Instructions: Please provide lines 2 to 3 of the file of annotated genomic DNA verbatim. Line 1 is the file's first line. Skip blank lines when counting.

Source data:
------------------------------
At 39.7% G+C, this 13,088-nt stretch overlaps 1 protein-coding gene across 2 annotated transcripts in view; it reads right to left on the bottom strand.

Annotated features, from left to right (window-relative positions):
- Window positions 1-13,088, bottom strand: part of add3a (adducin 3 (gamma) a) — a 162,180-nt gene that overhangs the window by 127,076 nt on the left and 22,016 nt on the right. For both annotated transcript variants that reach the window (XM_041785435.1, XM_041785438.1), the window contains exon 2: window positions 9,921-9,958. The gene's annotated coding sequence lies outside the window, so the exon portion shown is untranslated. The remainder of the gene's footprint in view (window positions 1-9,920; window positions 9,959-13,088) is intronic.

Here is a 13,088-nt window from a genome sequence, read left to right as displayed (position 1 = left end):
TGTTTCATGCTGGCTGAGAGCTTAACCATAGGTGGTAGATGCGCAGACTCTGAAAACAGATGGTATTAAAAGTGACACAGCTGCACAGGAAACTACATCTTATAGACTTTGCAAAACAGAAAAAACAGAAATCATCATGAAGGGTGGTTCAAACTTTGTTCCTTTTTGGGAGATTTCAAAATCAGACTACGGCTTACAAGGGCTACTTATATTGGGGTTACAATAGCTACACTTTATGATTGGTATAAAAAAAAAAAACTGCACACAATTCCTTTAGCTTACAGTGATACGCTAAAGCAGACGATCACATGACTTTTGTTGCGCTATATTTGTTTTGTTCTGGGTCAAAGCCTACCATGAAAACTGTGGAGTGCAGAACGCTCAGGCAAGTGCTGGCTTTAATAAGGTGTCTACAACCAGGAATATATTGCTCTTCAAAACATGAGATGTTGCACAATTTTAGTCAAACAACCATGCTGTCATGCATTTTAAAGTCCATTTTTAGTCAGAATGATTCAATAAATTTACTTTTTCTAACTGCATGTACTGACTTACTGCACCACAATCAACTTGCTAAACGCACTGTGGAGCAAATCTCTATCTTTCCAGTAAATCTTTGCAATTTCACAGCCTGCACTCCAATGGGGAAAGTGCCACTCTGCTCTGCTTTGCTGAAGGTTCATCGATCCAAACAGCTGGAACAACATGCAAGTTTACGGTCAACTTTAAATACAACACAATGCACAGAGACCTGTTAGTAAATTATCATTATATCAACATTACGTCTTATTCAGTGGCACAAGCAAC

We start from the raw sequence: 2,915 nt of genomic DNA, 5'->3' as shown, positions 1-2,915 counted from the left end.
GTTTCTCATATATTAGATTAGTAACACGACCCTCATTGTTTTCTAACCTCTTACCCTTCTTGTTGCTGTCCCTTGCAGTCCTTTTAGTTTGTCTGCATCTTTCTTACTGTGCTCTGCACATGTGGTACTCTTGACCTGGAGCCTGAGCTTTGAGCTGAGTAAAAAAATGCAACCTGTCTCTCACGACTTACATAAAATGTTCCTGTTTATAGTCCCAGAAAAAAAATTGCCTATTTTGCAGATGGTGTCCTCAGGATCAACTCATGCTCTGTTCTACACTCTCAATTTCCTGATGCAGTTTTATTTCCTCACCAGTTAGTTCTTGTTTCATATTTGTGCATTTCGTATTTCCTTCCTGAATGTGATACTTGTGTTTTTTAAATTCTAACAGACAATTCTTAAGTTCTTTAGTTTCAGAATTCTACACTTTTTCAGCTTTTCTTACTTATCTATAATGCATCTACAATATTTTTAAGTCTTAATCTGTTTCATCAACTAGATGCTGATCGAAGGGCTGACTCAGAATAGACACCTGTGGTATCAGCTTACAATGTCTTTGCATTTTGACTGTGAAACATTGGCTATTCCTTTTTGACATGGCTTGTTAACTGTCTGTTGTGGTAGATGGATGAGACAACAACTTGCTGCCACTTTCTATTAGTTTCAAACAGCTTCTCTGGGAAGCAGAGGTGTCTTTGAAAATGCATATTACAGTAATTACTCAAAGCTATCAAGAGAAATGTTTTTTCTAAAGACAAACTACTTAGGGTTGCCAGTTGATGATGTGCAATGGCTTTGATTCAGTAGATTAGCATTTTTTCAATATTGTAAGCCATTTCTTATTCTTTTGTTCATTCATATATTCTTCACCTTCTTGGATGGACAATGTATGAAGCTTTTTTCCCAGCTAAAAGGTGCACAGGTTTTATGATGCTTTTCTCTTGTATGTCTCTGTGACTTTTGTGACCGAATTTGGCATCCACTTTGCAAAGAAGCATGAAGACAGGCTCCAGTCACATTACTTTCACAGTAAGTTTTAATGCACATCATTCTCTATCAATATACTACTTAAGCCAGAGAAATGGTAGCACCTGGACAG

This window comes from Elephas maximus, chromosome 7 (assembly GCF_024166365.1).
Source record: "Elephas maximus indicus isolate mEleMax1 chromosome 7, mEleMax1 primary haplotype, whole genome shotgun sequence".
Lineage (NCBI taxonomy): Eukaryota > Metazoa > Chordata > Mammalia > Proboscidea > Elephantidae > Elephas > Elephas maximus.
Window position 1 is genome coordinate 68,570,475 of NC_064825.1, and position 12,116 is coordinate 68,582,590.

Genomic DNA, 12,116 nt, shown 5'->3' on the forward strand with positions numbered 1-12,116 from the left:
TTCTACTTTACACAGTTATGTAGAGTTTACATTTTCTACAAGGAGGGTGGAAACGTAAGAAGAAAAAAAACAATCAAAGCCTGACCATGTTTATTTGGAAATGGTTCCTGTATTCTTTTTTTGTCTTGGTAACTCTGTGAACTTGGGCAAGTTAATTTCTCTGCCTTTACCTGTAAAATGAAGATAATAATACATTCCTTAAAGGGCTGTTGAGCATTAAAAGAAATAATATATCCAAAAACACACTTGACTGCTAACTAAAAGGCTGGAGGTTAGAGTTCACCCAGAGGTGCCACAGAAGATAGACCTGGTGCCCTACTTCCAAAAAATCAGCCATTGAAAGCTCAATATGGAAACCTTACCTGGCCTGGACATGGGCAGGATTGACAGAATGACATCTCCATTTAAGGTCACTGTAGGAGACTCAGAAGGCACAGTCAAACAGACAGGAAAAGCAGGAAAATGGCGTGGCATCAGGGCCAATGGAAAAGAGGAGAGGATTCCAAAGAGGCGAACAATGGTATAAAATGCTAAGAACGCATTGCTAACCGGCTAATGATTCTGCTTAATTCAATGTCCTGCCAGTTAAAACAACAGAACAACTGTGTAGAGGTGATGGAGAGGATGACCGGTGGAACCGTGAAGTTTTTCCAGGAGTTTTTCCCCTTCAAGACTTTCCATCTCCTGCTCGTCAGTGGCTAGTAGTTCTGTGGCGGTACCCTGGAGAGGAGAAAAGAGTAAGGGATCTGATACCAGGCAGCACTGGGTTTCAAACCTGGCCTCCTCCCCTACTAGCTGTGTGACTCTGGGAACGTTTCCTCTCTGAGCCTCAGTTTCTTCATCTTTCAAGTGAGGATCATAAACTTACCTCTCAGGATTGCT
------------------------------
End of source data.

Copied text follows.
Annotated features, from left to right (window-relative positions):
- Window positions 1-13,088, bottom strand: part of add3a (adducin 3 (gamma) a) — a 162,180-nt gene that overhangs the window by 127,076 nt on the left and 22,016 nt on the right. For both annotated transcript variants that reach the window (XM_041785435.1, XM_041785438.1), the window contains exon 2: window positions 9,921-9,958. The gene's annotated coding sequence lies outside the window, so the exon portion shown is untranslated. The remainder of the gene's footprint in view (window positions 1-9,920; window positions 9,959-13,088) is intronic.